A shot of Twitter's headquarters in downtown San Francisco. Editorial credit: Michael Vi / Shutterstock.com
The noise around audio apps keeps turning up.
Twitter’s new live voice-chat feature, Twitter Spaces, will open up to Android users this week. The move arrives ahead of Spaces’ direct competitor, Clubhouse, which is making waves across the internet with its own live audio chat room that launched March 2020 and is currently only available on iOS.
Just like Clubhouse, Spaces lets users communicate through voice instead of text, with users joining “spaces” based on common interests or conversations. It’s been available to a select group of people since December and Twitter has been quickly rolling out more updates to the feature ever since.
Betting on audio is not something Twitter’s taking lightly. Investors and users alike have been pressing its execs to create new revenue streams outside of advertising for years. Shortly before its Analyst Day on Feb. 25, the company announced a goal of 315M monetizable daily active users by the end of 2023 and plans to double its annual revenue — the first time Twitter has ever announced a long-term revenue plan.
The pandemic has turned human interaction into a top commodity, and with Clubhouse’s early success, Twitter has pulled in some of the brightest minds across the tech industry to make sure Spaces lives up to the same hype. Take a look at the team working to make that happen.
The Twitter Spaces team comes full circle in a tale as old as tech: through mergers and acquisitions. Many of the leaders on the new features team were co-founders of pioneering social media apps that Twitter bought and absorbed under its umbrella. Kayvon Beykpour, the former co-founder of live-streaming app Periscope, is now the Product Lead at Twitter.
He helps oversee a talented team of product managers and staff designers, but one who sticks out is Staff Product Designer Maya Patterson. Previously a Product Designer at Facebook, she’s the one credited with designing Spaces. Patterson collaborates with the rest of the design team on all UX ideas for Spaces — from scheduling when a conversation is going to start to the color of the rings around user avatars.
Engineering Lead Michael Mantano’s path to the company is similar to Beykpour’s. Mantano was the co-founder of early Twitter rival BackType, which was acquired back in 2011. Since then, Mantano has worked his way through the ranks to his current position, which oversees all of global engineering. It’s no surprise then that the Twitter Spaces team came together in a similar way as the boss. Back in January, Twitter absorbed up-and-coming podcasting app Breaker and took its team with it.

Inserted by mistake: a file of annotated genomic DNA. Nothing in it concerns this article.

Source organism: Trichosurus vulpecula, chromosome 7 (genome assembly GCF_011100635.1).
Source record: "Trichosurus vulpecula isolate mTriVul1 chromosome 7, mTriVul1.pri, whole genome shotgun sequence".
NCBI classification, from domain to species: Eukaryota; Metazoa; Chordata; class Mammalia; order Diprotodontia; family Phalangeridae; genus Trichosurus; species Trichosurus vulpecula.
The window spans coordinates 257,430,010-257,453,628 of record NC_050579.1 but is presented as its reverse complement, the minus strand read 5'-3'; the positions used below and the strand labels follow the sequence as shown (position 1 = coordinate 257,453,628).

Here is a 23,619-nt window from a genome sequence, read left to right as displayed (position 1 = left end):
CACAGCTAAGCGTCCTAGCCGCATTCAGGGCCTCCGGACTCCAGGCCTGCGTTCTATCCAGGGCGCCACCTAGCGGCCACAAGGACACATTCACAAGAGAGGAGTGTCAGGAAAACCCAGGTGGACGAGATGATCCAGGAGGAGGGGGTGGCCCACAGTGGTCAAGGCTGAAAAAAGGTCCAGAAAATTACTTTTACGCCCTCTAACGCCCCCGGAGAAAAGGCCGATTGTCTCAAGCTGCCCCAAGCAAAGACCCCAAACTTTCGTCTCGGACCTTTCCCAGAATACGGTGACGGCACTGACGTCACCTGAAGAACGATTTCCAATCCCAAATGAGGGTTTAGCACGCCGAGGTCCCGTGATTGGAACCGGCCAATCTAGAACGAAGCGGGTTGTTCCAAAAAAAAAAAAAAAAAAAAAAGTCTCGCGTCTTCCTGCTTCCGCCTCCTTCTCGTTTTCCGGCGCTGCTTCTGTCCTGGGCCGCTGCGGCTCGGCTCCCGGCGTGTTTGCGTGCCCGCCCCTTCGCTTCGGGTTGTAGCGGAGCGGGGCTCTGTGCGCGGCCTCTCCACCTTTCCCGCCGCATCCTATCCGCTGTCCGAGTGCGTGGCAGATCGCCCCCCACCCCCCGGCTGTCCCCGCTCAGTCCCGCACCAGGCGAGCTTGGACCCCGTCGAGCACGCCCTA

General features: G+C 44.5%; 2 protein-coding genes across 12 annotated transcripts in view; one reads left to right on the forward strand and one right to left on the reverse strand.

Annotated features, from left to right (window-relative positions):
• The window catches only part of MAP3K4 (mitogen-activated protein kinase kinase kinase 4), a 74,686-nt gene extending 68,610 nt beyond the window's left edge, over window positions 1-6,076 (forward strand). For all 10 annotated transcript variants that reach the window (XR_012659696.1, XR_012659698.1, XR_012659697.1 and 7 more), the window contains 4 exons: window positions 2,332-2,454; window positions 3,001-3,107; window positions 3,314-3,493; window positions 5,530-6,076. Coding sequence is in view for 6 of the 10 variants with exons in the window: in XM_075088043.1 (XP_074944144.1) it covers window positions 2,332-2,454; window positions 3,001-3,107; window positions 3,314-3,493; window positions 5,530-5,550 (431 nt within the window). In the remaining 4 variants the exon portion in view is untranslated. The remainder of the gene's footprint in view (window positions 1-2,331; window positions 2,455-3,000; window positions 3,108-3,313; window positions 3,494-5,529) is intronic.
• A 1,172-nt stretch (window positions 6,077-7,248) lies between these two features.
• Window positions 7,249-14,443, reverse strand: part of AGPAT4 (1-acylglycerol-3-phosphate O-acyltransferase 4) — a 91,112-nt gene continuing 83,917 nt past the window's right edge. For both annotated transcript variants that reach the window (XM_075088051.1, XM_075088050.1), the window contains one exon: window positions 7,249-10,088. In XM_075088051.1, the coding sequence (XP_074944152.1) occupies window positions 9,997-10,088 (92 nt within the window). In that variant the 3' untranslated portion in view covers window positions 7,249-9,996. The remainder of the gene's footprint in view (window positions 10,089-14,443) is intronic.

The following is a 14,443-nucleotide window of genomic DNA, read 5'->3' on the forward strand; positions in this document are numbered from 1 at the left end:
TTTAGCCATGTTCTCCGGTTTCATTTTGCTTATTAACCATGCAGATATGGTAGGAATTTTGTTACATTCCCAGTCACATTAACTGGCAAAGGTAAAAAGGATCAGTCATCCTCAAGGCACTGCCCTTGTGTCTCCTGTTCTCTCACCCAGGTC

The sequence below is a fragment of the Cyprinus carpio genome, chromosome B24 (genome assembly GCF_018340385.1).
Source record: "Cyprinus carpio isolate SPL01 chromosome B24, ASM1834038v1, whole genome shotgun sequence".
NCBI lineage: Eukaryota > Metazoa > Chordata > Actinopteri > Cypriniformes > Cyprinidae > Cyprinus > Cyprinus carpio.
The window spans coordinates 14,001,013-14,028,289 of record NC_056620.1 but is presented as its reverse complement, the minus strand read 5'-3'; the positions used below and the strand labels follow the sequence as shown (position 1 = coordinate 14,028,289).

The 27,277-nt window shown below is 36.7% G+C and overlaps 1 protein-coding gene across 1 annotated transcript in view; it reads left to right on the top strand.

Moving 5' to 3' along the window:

Berlin, the former CEO at Breaker, is now working as a Software Engineering Manager at Twitter. He’s spent over three years working at engineering roles at both at Instacart and Soundcloud and even founded his first company, 140 Proof, at the age of 24.
Culver, Breaker’s former CTO, is now a Senior Software Engineer focused on building out the Spaces for iOS. Culver spent three years at Dropbox, working as both a developer advocate and in engineering product design. A repeat founder, Culver started social networking service Pownce back in 2007 and later Grove, a chat service for workgroups.
While Spaces did beat Clubhouse to the punch on Android, users are only allowed to listen in to conversations, not start them, at this time. Leading the initiative to bring all Android users onboard is Mada Aflak, Senior Software Engineer and Android Tech Lead of Twitter Spaces. Aflak has been with the engineering team at Twitter for two years and previously worked as the Senior Android Developer at Tribe.
For a site that’s struggled with containing the spread of misinformation in the past, content moderation has been pushed as a key factor in the user experience. Tasked with crowdsourcing feedback and overall marketing strategy for Spaces is Product Marketing Manager Maria Zollo and overseeing research and strategy is Danny Singh. Singh is responsible for bringing in user engagement and shaping the larger roadmap for Spaces’ success. A UX veteran, he’s made his mark on companies such as JP Morgan, Farmers Insurance, and Fox Sports.
It seems that the social media behemoth has a lot in its back pocket it’s been up to. The company revealed plans to roll out more new features, like the Super Follow, its first-ever paid product. The Super Follow will let Twitter users charge their followers for premium content, subscriber newsletters, and access to a supporter community, directly competing with sites like Patreon and Substack, and Berlin appears to be leading the charge behind this team as well.
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